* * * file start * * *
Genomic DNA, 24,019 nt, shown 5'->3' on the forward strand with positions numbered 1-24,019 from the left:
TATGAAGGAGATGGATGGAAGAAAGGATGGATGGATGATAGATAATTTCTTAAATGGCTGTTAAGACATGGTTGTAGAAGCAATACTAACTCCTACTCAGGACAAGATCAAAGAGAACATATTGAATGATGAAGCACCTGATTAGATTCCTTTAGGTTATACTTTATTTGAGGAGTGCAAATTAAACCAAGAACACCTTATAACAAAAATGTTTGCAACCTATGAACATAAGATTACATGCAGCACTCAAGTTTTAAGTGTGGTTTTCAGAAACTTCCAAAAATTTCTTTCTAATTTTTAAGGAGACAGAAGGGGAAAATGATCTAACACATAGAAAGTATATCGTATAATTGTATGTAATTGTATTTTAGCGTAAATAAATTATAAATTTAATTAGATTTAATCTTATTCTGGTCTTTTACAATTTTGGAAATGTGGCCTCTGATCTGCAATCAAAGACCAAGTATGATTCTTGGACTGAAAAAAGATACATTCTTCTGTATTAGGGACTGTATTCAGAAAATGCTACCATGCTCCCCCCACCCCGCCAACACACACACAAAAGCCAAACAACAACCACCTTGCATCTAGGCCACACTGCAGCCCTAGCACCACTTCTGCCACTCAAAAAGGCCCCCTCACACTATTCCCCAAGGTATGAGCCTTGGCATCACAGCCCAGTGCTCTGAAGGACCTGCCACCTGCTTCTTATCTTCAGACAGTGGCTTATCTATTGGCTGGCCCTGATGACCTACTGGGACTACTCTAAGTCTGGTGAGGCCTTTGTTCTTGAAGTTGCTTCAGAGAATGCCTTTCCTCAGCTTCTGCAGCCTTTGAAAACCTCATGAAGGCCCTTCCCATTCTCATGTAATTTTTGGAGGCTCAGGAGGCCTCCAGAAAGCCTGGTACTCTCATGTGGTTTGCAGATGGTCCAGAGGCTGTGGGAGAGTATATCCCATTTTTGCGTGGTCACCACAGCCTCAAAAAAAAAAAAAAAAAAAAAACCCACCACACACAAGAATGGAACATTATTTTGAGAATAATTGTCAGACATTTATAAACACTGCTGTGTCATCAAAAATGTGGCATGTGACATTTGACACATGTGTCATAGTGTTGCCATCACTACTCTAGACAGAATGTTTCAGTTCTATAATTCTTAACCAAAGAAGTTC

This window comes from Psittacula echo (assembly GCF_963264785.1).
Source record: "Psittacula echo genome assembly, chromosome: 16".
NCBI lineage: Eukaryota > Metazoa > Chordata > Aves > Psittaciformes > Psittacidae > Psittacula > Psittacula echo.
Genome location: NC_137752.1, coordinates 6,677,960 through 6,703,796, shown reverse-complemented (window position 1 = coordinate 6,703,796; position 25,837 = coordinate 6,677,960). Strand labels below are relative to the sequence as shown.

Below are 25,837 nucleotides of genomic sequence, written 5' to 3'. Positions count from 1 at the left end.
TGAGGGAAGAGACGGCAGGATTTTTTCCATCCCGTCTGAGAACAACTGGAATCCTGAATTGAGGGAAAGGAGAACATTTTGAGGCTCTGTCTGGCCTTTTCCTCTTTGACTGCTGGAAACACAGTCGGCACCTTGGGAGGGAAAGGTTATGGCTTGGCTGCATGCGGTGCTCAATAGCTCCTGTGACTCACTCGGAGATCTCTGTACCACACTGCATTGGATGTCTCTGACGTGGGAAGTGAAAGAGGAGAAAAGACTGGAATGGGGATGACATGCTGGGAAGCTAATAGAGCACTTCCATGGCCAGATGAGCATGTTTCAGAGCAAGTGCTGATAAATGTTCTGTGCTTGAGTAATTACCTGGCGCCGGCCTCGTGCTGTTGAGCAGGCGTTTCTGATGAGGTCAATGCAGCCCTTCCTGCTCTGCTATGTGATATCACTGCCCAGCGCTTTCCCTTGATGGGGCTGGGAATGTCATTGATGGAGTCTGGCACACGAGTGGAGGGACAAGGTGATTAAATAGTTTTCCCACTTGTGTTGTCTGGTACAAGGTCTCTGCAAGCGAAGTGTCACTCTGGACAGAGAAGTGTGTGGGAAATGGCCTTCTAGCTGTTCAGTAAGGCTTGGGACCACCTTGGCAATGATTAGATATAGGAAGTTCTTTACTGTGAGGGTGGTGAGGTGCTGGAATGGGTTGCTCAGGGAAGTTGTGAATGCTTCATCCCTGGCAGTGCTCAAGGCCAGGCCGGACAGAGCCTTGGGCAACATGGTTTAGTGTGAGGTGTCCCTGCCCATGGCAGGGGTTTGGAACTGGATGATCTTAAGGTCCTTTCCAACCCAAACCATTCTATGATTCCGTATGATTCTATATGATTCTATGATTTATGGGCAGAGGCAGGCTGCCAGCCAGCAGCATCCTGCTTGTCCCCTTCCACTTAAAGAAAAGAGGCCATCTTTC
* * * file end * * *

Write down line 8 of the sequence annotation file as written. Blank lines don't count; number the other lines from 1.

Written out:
TGAGGGAAGAGACGGCAGGATTTTTTCCATCCCGTCTGAGAACAACTGGAATCCTGAATTGAGGGAAAGGAGAACATTTTGAGGCTCTGTCTGGCCTTTTCCTCTTTGACTGCTGGAAACACAGTCGGCACCTTGGGAGGGAAAGGTTATGGCTTGGCTGCATGCGGTGCTCAATAGCTCCTGTGACTCACTCGGAGATCTCTGTACCACACTGCATTGGATGTCTCTGACGTGGGAAGTGAAAGAGGAGAAAAGACTGGAATGGGGATGACATGCTGGGAAGCTAATAGAGCACTTCCATGGCCAGATGAGCATGTTTCAGAGCAAGTGCTGATAAATGTTCTGTGCTTGAGTAATTACCTGGCGCCGGCCTCGTGCTGTTGAGCAGGCGTTTCTGATGAGGTCAATGCAGCCCTTCCTGCTCTGCTATGTGATATCACTGCCCAGCGCTTTCCCTTGATGGGGCTGGGAATGTCATTGATGGAGTCTGGCACACGAGTGGAGGGACAAGGTGATTAAATAGTTTTCCCACTTGTGTTGTCTGGTACAAGGTCTCTGCAAGCGAAGTGTCACTCTGGACAGAGAAGTGTGTGGGAAATGGCCTTCTAGCTGTTCAGTAAGGCTTGGGACCACCTTGGCAATGATTAGATATAGGAAGTTCTTTACTGTGAGGGTGGTGAGGTGCTGGAATGGGTTGCTCAGGGAAGTTGTGAATGCTTCATCCCTGGCAGTGCTCAAGGCCAGGCCGGACAGAGCCTTGGGCAACATGGTTTAGTGTGAGGTGTCCCTGCCCATGGCAGGGGTTTGGAACTGGATGATCTTAAGGTCCTTTCCAACCCAAACCATTCTATGATTCCGTATGATTCTATATGATTCTATGATTTATGGGCAGAGGCAGGCTGCCAGCCAGCAGCATCCTGCTTGTCCCCTTCCACTTAAAGAAAAGAGGCCATCTTTC